Currently, biologics represent one of the fastest growing classes of the pharmaceutical industry. In fact, the US Food and Drug Administration (USFDA) has approved more than 630 biologic products till date, while over 8,000 such drug candidates are being evaluated in clinical studies. Primarily, biologic candidates are being designed for delivery via the parenteral route. However, this route is associated with the need for frequent medication, administered by a professional, in clinics or hospitals. Such visits pose an additional financial burden and are also very time consuming, thereby, negatively impacting the medical adherence.
Further, low adherence to prescribed medications is reported to result in a loss of approximately USD 188 billion per year, in the US alone. A number of the aforementioned challenges can be mitigated by delivering drugs via the subcutaneous route, as it enables self-medication by patients. Other benefits associated with the subcutaneous administration include highly effective delivery of biologics (including vaccines, growth hormones and insulin) and substantial cost saving opportunities. Considering the various advantages offered by the subcutaneous route for the delivery of biologics, a shift in the preference towards this route has been observed in the pharmaceutical industry.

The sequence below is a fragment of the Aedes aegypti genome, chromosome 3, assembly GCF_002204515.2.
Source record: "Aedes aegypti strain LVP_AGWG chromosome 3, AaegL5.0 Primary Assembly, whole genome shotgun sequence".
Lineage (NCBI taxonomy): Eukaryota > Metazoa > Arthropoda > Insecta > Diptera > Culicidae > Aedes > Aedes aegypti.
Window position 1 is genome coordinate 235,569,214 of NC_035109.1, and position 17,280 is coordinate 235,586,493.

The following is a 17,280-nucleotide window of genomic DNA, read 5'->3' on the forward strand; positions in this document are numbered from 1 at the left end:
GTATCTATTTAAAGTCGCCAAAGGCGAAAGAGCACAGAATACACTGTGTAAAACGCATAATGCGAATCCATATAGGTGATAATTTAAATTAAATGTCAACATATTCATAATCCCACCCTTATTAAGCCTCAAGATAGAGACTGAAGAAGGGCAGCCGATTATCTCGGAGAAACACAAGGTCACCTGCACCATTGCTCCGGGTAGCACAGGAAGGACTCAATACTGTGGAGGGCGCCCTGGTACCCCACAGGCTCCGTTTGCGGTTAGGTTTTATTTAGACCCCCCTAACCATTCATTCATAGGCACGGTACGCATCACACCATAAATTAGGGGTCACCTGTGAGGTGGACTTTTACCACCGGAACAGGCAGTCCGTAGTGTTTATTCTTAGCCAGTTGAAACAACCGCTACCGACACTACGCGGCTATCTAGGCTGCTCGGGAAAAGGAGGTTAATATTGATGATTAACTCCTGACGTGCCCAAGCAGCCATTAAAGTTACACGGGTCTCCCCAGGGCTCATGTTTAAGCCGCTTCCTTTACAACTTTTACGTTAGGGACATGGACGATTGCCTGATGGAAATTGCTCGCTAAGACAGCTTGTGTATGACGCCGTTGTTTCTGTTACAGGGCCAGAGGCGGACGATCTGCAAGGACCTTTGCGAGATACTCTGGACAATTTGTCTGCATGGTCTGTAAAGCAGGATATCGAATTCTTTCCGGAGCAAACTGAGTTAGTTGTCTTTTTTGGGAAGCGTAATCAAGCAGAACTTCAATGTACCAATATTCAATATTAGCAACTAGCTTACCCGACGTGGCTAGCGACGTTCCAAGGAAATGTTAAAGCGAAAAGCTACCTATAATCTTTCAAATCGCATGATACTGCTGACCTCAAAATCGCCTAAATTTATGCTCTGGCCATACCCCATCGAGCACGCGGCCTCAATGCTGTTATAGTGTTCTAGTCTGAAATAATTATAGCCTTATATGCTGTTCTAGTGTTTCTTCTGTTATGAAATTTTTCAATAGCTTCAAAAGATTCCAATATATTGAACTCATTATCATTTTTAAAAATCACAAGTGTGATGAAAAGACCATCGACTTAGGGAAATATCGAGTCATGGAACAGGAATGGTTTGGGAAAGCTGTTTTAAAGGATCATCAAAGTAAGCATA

Presently, more than 330 subcutaneous biologics formulations are being evaluated in different clinical stages. In addition, several approved intravenous therapeutics are being reformulated and evaluated for delivery via the subcutaneous route of administration. However, there are certain concerns associated with the subcutaneous route. For instance, most protein-based therapeutics, such as monoclonal antibodies, need to be administered in large quantities and have been demonstrated to form highly viscous formulations when reformulated for subcutaneous delivery. In order to overcome this challenge, companies have developed / are developing a number of novel technology platforms, intended to facilitate the delivery of viscous drug formulations. Such innovations are gradually facilitating a shift towards subcutaneous delivery of biologics, primarily driven by the rising demand for self-administrable therapeutics.